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Facebook Mulls Drones And Satellites For Web Push

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Facebook buys a small British firm as it investigates drone, satellite and laser technology for its Internet.org push

Facebook is set to continue its acquisition spree as it enters the drone market and announces new ways to expand the Web’s global reach via its Internet.org iniatitive.

CEO Mark Zuckerberg said the social network is investigating the possible use of drones, satellites and lasers to beam the Internet to the parts of the world without Internet access. Facebook has labelled its collective efforts here as the ‘Connectivity Lab’, part of its Internet.org project launched last August.

Aerospace Acquisition

To help spread the Web to the world, Facebook added to its recent acquisitions of WhatsApp and Oculus VR, with the purchase of a British aerospace company Ascenta.

Ascenta reportedly has just five engineers who are specialists in designing and building high-altitude long-endurance (HALE) aircraft. Unlike Facebook’s most recent purchases that had cost it billions of dollars, the company reportedly paid less that $20m (£12m) for the British firm.

Facebookdrone“Today, we’re sharing some details of the work Facebook’s Connectivity Lab is doing to build drones, satellites and lasers to deliver the Internet to everyone,” explained Zuckerberg on a blog post.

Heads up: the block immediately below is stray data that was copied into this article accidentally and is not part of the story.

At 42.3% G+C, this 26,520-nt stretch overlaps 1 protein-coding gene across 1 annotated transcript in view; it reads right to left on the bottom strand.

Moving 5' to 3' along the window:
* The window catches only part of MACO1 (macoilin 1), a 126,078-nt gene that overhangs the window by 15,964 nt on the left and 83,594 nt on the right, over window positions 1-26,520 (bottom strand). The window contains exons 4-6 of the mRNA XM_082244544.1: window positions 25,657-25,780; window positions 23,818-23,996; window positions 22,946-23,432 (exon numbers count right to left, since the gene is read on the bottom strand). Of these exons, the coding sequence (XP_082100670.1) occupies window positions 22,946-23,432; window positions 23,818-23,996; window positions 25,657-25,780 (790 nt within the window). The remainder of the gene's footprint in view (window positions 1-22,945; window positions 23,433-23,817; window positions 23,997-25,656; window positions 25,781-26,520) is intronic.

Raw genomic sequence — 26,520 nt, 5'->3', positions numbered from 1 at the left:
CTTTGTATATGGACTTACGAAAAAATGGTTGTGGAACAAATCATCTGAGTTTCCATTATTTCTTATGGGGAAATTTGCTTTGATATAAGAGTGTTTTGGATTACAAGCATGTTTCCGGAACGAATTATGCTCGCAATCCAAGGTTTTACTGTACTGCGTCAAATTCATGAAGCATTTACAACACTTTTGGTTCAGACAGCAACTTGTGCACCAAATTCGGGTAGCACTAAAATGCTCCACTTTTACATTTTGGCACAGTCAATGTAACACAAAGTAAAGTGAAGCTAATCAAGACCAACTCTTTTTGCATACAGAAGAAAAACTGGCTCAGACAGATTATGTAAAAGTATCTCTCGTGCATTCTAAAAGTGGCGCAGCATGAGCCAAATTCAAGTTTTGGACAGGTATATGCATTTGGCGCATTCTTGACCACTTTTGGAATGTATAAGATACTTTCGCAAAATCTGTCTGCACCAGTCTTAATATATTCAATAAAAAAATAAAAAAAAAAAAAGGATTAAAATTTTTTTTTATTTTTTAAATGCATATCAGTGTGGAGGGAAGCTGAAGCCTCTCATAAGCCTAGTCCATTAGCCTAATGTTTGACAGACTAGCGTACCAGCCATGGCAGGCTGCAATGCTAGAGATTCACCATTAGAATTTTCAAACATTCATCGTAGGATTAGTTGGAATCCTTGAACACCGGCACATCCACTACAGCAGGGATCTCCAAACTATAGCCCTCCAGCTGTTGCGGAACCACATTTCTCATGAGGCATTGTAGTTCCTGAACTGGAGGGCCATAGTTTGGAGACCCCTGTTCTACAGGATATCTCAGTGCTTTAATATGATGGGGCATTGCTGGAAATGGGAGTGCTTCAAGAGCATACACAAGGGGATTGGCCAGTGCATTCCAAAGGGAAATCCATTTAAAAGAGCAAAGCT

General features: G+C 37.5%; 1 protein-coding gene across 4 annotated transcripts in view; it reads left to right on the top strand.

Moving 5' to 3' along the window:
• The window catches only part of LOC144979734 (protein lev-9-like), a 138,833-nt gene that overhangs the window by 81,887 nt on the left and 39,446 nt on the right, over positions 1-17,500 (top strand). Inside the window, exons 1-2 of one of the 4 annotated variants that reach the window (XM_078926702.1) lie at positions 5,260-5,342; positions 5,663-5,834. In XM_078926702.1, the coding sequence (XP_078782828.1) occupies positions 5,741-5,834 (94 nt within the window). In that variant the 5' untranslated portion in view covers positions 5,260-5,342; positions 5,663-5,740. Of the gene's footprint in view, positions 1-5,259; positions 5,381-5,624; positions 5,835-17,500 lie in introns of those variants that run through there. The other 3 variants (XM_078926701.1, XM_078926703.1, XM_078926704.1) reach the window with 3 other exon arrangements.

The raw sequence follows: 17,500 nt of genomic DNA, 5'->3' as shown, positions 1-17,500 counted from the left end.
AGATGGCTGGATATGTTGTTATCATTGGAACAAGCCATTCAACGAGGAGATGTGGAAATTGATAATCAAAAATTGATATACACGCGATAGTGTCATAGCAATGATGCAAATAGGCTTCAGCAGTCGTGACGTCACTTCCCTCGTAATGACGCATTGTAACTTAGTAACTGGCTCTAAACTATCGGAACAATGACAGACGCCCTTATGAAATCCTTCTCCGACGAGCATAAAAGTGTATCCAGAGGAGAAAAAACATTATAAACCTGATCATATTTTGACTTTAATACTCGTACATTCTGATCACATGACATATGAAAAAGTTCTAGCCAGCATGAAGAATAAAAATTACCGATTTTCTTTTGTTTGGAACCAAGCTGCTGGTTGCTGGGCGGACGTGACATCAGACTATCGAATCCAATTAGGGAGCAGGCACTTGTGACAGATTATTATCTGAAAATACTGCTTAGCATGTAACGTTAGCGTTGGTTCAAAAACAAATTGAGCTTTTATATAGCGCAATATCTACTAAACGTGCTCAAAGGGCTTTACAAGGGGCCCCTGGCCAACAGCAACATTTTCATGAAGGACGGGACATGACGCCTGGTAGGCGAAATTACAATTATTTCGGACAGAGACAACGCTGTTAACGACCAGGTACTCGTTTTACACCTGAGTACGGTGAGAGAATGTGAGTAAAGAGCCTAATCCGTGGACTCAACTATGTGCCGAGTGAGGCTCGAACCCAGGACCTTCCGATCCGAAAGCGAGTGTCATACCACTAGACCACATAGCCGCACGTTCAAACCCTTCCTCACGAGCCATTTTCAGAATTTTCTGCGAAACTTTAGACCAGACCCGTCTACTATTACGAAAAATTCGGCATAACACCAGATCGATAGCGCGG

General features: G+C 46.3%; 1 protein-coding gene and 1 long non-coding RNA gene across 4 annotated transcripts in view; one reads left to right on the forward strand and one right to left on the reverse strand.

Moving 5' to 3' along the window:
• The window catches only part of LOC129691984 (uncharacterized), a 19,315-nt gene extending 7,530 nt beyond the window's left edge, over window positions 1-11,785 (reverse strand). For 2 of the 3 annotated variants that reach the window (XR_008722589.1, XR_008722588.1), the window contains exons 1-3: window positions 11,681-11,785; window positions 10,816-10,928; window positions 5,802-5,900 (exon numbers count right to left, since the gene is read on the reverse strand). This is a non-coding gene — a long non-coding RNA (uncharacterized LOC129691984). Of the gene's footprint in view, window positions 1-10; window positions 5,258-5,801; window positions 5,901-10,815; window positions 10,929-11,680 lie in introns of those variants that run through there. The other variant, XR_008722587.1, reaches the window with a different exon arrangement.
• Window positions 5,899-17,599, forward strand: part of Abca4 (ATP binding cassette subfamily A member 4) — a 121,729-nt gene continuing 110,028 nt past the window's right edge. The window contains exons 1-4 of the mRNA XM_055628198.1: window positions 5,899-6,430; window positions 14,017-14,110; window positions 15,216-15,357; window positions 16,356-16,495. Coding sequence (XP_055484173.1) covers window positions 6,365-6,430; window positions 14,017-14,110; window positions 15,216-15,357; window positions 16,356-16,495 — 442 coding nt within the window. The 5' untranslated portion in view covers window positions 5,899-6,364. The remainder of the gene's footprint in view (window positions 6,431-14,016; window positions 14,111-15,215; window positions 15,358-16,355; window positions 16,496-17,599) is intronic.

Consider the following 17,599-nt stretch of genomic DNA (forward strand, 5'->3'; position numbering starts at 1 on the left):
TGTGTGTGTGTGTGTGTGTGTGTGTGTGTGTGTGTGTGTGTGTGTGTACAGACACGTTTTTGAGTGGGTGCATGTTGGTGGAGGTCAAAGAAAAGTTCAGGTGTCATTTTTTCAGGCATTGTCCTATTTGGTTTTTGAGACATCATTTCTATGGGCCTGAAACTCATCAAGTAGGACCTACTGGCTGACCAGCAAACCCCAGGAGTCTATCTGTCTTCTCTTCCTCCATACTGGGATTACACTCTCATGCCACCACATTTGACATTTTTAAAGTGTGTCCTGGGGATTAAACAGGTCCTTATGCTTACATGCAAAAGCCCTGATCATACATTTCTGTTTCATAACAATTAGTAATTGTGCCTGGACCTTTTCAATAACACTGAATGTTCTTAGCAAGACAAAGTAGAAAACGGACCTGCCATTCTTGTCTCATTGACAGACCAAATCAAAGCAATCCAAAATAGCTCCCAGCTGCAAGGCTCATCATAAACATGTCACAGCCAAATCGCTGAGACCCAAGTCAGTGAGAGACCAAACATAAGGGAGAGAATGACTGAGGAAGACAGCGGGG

“We’re going to continue building these partnerships, but connecting the whole world will require inventing new technology too,” wrote Facebook CEO. “That’s what our Connectivity Lab focuses on, and there’s a lot more exciting work to do here.”

“Our team has many of the world’s leading experts in aerospace and communications technology, including from NASA’s Jet Propulsion Lab and Ames Research Center,” he added.

“Today we are also bringing on key members of the team from Ascenta, a small UK-based company whose founders created early versions of Zephyr, which became the world’s longest flying solar-powered unmanned aircraft. They will join our team working on connectivity aircraft.”

The idea is that the “connectivity aircraft” will use infrared lasers to transmit data in order to deliver the Internet to underserved areas.

“For suburban areas in limited geographical regions, we’ve been working on solar-powered high altitude, long endurance aircraft that can stay aloft for months, be quickly deployed and deliver reliable Internet connections,” said Facebook on its Internet.org website. “For lower density areas, low-Earth orbit and geosynchronous satellites can beam Internet access to the ground.”

Loony ideas?

It is worth noting that Google has similar plans in this regard, although it is exploring the use of balloons (the ‘Project Loon’) to grow Internet coverage in certain regions of the globe.

In March last year, Google began a trial project in South Africa. It later launched the balloons in New Zealand.

Meanwhile Amazon.com is also exploring the use of drones, but instead of Internet access, it is considering the possibility of them being used to help it deliver packages to customers and businesses.

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  1. Let’s remember that web access also means telephone access. And this might be more of what’s at stake here.
    In this context the “combination of drones, satellites and lasers” make sense — as perhaps the high price Facebook paid for WhatsApp.
    Also, this seems to be along the lines of the independent network that Steve Jobs wanted to set up back in 2007.
    For sure, these pioneering efforts of Facebook and Google towards universal web access are fantastic news for people everywhere — though a bad omen for the cellular monopoly now enjoyed by Verizon, AT&T and Vodafone.